Credit cards are convenient, user friendly, and at times dangerous. In this lesson students learn the joys and dangers of using credit as they help Credit, the main character in this activity, solve her credit problems.


Choice, Consumer Economics, Consumers, Credit, Decision Making, Incentive, Interest Rate, Money Management


  • Define the relationship between credit and incentives, for buyers when purchasing goods and/or services.
  • Define the relationship between interest and incentive, for borrowers when purchasing goods and/or services.
  • Analyze the pros and cons of credit card use.
  • Describe how finance charges effect the purchases of items.


credit cardsCredit cards are convenient, user friendly, and at times dangerous. In this lesson students will learn the joys and dangers of using credit as they help Credita, the main character in this activity, solve her credit problems. Today's teens are frequently offered credit cards through the mail, and the temptation to "buy now--pay later" for instant gratification, may be quite compelling. This lesson illustrates how quickly credit card purchases can create a dangerous situation for buyers.

Special note: I used a female character in this example, but the lesson could just as easily be changed to feature a male character. He could run into difficulty using his credit card to purchase automobile accessories, sporting equipment, or concert tickets.



credit cards

  1. Tell the students they are going to learn about the joys and dangers involved in the use and misuse of credit cards. They are going to meet Credita who has just received a new card from her favorite clothing store.
  2. Ask the students to define credit, finance charges, interest, credit limit, incentive and annual percentage rate (APR). Make sure the students have a good understanding of these terms.
  3. Ask students: What incentive is there for credit card providers to provide credit (lend money) to credit card users? [Credit card providers receive interest from credit card users sometimes at high percentage rates. Credit card companies can also charge an annual fee for the use of their card, and they can also charge the businesses a percentage of the cost of the goods and services that they have provided.]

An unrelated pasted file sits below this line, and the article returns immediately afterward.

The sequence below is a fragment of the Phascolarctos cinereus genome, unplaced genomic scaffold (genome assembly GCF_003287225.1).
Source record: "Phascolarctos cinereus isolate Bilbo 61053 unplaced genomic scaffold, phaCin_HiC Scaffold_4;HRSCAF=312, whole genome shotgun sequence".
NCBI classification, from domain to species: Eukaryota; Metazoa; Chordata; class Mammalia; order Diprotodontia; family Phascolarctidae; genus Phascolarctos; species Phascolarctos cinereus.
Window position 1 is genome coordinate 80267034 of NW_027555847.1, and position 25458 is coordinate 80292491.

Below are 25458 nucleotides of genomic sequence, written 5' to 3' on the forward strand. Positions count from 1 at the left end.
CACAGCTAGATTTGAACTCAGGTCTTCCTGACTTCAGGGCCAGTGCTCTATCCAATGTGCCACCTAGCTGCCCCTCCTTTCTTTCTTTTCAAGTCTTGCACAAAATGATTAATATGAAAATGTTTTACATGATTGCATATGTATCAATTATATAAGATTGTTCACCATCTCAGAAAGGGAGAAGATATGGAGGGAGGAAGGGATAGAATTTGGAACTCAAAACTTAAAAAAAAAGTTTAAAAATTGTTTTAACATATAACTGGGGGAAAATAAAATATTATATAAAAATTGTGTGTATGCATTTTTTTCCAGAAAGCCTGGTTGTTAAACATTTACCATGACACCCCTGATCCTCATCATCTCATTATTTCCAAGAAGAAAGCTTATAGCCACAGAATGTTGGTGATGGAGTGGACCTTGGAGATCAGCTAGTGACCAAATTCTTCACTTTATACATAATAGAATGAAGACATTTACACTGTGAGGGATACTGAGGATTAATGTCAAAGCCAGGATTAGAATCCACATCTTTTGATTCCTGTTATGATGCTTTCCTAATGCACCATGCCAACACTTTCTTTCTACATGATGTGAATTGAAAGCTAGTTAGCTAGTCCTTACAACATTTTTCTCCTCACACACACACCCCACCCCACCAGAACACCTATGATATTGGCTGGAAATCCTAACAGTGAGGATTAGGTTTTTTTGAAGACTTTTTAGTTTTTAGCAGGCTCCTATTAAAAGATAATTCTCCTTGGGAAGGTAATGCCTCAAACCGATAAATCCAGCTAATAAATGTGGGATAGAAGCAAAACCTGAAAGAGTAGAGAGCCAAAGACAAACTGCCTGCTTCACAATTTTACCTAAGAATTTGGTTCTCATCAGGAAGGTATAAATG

4. Distribute the handout, Q T Pi Fashions worksheet. Read or have the students read the introduction to the lesson.
  5. Have the students work individually or in pairs to complete the first balance sheet and the answers to questions 1-4.
  6. Use the Teachers Copy answer sheet in reviewing this section of the lesson
  7. Then, assign the students, individually or in pairs, to complete the second balance sheet and questions 5-8.
  8. Use the Teachers Copy answer sheet in reviewing this section of the lesson.


A special Teachers Copy of the Q T Pi Fashions worksheet has been created and may be printed out for reference use and for answers to the Q T Pi Fashions handout.
For Computation purposes:

  1. All figures are rounded to the nearest 100.
  2. The 1.75% interest and finance rate has been rounded to a .018


Either the "Conclusion" activity or any of the activities (or both) could be used as possible evaluation activities.